I’m Nadia, I’m 27. I have a daughter, 2.5 years old. I was born in Odessa, I have been living in Kiev for 6 years, studying, working. [About the war] I learned from a call from my ex-husband. At first I heard the vibration of the bracelet on my arm, I was very surprised that it was ringing. At first I closed my eyes, then I thought: I need to take it. He said: “Nadia, the war has begun, they are bombing.” I remember that I said a couple of swear words.
I remember how everything shrank inside. I didn’t understand what to do, where to run, what to take. I had my backpack ready, a child was sleeping next to me, I was alone in the apartment. I abruptly got up, went to smoke, heard some explosions in the distance, apparently from Gostomel. I packed all the food I had in my backpack, packed my laptop, called the person important to me.
Then events developed very strangely. I wrote to me they wrote. By 06:30, everyone was on their ears. For three hours I moved from the chair to the window, wrote a post about psychological help, connected to a psychological group, collected things in parallel, smoked. We spent one night in a shelter, because there were strong explosions from Gostomel, in the morning we returned home, and in the evening we were taken to the village. We stayed in the village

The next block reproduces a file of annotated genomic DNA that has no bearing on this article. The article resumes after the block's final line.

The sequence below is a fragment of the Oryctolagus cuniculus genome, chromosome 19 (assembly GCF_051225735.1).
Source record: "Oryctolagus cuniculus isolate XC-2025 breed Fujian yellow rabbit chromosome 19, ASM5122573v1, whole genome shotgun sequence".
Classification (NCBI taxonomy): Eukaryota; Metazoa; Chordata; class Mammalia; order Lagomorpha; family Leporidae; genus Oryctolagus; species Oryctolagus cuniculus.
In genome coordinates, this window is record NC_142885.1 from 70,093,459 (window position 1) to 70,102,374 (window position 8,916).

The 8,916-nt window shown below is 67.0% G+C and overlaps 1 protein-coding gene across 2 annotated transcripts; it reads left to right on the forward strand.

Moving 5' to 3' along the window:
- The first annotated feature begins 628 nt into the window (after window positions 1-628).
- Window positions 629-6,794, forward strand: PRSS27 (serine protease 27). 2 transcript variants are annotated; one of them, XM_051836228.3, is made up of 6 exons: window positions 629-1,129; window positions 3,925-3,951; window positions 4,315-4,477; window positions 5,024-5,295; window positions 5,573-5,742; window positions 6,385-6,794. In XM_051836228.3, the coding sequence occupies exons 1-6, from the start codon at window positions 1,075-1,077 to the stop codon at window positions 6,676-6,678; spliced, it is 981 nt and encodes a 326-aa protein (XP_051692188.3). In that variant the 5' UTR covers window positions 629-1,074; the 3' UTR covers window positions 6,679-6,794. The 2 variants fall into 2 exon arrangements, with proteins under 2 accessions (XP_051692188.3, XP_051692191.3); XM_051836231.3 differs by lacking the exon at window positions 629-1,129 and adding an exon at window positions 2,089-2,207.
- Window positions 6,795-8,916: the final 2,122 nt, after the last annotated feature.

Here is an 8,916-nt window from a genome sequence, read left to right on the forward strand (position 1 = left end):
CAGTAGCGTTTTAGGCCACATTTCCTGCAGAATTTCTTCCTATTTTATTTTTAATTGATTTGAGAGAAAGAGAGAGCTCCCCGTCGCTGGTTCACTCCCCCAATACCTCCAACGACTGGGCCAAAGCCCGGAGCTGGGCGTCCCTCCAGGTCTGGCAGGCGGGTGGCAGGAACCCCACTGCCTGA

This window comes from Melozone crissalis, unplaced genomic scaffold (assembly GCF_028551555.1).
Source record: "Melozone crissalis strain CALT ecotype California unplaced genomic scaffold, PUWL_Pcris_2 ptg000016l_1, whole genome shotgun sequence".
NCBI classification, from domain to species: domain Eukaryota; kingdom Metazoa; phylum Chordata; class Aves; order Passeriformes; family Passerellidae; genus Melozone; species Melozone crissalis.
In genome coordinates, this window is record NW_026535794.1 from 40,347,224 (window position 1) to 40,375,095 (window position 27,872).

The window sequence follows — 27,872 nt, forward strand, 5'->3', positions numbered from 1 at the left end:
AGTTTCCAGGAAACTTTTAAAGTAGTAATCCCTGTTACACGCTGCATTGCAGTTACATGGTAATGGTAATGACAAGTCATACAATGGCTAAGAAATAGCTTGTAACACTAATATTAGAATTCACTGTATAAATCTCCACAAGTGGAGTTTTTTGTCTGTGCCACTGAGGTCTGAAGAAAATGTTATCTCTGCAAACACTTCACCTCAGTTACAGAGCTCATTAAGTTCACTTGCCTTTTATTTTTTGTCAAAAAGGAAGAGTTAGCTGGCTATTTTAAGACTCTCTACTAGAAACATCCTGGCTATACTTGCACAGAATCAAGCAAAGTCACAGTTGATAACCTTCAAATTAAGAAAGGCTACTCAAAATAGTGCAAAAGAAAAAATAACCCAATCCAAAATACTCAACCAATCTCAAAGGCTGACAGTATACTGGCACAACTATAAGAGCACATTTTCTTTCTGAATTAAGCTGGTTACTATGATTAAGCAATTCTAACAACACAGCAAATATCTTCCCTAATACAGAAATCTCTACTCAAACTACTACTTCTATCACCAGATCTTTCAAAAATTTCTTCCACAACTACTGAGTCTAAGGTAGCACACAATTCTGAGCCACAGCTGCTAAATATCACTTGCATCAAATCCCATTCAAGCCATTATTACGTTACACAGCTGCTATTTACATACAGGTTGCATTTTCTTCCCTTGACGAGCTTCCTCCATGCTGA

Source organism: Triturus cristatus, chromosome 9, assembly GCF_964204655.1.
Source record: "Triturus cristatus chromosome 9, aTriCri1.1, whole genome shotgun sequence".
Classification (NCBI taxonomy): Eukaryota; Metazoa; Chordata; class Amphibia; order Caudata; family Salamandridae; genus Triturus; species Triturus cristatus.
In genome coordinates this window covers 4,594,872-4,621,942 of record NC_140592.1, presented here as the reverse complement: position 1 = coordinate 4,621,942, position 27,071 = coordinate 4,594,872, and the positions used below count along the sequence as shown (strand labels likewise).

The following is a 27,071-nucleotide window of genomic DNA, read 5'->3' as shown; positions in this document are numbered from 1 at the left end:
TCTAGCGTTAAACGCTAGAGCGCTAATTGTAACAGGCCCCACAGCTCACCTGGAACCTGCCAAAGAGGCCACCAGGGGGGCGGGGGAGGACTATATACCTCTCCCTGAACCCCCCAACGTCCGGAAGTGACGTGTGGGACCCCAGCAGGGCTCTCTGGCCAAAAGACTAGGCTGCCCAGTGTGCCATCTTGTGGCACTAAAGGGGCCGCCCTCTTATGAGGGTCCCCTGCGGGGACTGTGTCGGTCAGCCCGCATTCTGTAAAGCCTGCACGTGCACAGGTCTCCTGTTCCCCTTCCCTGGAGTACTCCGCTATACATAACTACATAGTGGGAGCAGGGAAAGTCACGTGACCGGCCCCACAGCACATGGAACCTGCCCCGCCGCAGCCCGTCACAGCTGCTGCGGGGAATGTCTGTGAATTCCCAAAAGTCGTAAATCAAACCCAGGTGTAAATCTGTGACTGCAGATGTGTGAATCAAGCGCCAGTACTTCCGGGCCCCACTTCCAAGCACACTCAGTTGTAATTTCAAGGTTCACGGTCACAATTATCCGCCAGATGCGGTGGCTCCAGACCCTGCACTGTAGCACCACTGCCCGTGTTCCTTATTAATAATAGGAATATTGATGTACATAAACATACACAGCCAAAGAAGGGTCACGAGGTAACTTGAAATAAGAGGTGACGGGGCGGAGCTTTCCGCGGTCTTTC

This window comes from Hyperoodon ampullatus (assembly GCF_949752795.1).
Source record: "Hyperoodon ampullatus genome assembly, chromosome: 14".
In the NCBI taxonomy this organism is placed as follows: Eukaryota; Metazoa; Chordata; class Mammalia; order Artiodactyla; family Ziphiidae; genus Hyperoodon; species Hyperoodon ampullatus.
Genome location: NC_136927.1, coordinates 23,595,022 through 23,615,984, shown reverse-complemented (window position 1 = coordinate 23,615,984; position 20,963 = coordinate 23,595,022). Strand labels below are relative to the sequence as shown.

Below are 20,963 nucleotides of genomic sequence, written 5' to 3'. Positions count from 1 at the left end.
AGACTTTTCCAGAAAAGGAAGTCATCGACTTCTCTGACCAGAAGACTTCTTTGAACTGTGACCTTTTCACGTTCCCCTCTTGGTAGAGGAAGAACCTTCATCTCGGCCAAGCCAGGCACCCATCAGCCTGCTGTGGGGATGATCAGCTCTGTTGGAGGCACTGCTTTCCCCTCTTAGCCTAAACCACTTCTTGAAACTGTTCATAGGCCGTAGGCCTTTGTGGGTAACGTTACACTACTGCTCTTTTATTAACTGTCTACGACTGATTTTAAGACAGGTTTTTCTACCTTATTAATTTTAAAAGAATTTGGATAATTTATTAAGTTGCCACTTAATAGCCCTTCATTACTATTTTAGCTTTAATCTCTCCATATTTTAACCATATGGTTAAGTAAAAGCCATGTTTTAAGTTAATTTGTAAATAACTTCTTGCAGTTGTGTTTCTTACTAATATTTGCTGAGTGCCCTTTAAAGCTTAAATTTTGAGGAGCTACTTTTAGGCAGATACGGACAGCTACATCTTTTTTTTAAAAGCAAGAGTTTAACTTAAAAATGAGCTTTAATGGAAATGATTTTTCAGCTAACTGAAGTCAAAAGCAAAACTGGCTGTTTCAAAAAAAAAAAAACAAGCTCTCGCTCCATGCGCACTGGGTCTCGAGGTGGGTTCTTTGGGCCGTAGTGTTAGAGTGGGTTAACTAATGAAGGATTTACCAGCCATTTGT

a week, then we went to Lviv, we were there for two days, then we went to Poland, and from Poland to Germany. We were traveling on a terrible evacuation train, not even a train, but an electric train. For 14 hours we sat in the vestibule, my daughter sat on my hiking backpack. The stationary toilet broke down, and a new one was arranged next to us — in the place where the cars connect.
How I made the decision to leave Ukraine: when the war began, the first thing I wanted to do was to protect the child. We managed to go to the store that day, and I caught myself thinking: what should I do if she gets hurt? I’m in a backpack I threw in a lot of medicines, a military first aid kit, gauze, dressing, even a syringe, if I suddenly need to let the air out of my lungs (I have a medical education). I realized that my psyche would not survive if I saw the death of my child or physical trauma. Therefore, she left on the basis that she needed to be saved. In the shelter, I thought only about how much water, food, how to change her clothes, how not to freeze to her, that’s why we didn’t immediately leave the city for the village. And when the food started to run out, I began to think strategically: what if she gets sick, needs medical help? More relatives have turned please note that suddenly there will be no departure later, military operations will unfold even more. Partly, of course, anxiety and panic played their part, plus some kind of impulsiveness. But, thinking strategically ahead, how to support your family and yourself… I have such a profession, a psychologist, that I can earn money, and many now have problems with work. I’m still wondering if it was the right decision. On the one hand, security, on the other, I want to be with my own, to help, living through this horror and experience.